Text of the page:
How to Chart Your Career With a Results-Based Paradigm?
So how do you create a result based career management system for yourself? There are two ways of doing it.
First, you can focus on an intrinsic method of setting goals for the kind of results you want to produce. You usually do this when your goal is to become proficient or advanced at a set of activities or outcomes you want to create. An example would be that you want to be ready to lead an M&A transaction or be able to lead a team of finance professionals for a country organization. If you are in marketing, you want to be able to produce a highly successful advertisement copy.
Second, you can focus on an extrinsic method of setting goals; you can use external benchmarks for your results. For example, you have a goal of being among the top 10 marketing professionals in your industry. Or, you want to produce an award-winning advertisement copy. Or, you want to the produce the highest returns on an emerging market fund.
The intrinsic method often depends on your effort and your speed of learning a skill. But the extrinsic method also involves what others are doing. It boils down to the relative rate at which you learn the needed skills versus your peer group. Although the latter may produce a higher stress level for you, both these methods are far superior to the dominant way of charting a career on a time-based paradigm.
Using Time in Results Based Paradigm
Even with the results based paradigm, you can use time for setting milestones. Often, time-bound goals are better than goals where a timeline doesn’t exist. But there is a major difference between the two. When you use a time-based paradigm devoid of results and skills, you invite all the issues that I described earlier. On the other hand, when you use time as a milestone in a results-based paradigm, you do yourself a major favor.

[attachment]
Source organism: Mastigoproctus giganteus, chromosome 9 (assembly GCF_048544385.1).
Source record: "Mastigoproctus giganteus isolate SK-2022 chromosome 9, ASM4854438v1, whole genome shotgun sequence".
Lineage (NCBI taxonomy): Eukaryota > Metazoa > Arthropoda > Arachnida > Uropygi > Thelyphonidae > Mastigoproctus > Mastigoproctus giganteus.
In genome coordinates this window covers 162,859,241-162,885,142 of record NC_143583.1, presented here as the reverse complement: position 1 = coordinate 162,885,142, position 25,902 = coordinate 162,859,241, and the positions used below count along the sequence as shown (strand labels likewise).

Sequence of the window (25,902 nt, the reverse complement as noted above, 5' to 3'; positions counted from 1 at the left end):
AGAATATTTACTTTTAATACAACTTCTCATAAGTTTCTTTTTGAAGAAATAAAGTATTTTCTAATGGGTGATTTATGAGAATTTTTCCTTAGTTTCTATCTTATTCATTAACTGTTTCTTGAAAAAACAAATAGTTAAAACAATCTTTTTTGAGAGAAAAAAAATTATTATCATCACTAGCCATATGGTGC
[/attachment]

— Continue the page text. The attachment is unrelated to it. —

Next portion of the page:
Using time in a results-based paradigm will automatically help you focus on building the skills you need to achieve those results. The time pressure will make you more focused on the right action. As a result, it will help you focus on the skills you need to build. Once you understand the effort involved, you can decide whether you have the time and commitment to grow to a certain level. You may very well choose to spend your time and effort elsewhere. In short, this paradigm makes your career progress your choice rather than a function of time.
The Real Benefit of Results Paradigm
When I offer this way of thinking, people often share one doubt with me: what if I develop my skills but my manager or my organization refuses to reward me with appropriate roles? What if others do not recognize the results? Wouldn’t all your efforts have been in vain?
Results based paradigm makes it irrelevant whether others recognize you and your achievements. It makes you benefit doubly. First, you receive an intrinsic reward for building your skills and growing and learning. Second, the skills you develop and the results that you produce make you more marketable. Even if your organization does not reward you, the market will value you.
However, if you focus on time-based career management system, you miss the critical part of your career progress. You are not in the driver’s seat, and your efforts to develop your career will not have a laser-sharp focus. As a result, you will be less effective in managing your career and achieving your career results.
In short, you need to stop using a time-based career management model and moved to results and skill based career management model if you want to become more effective in managing your career success.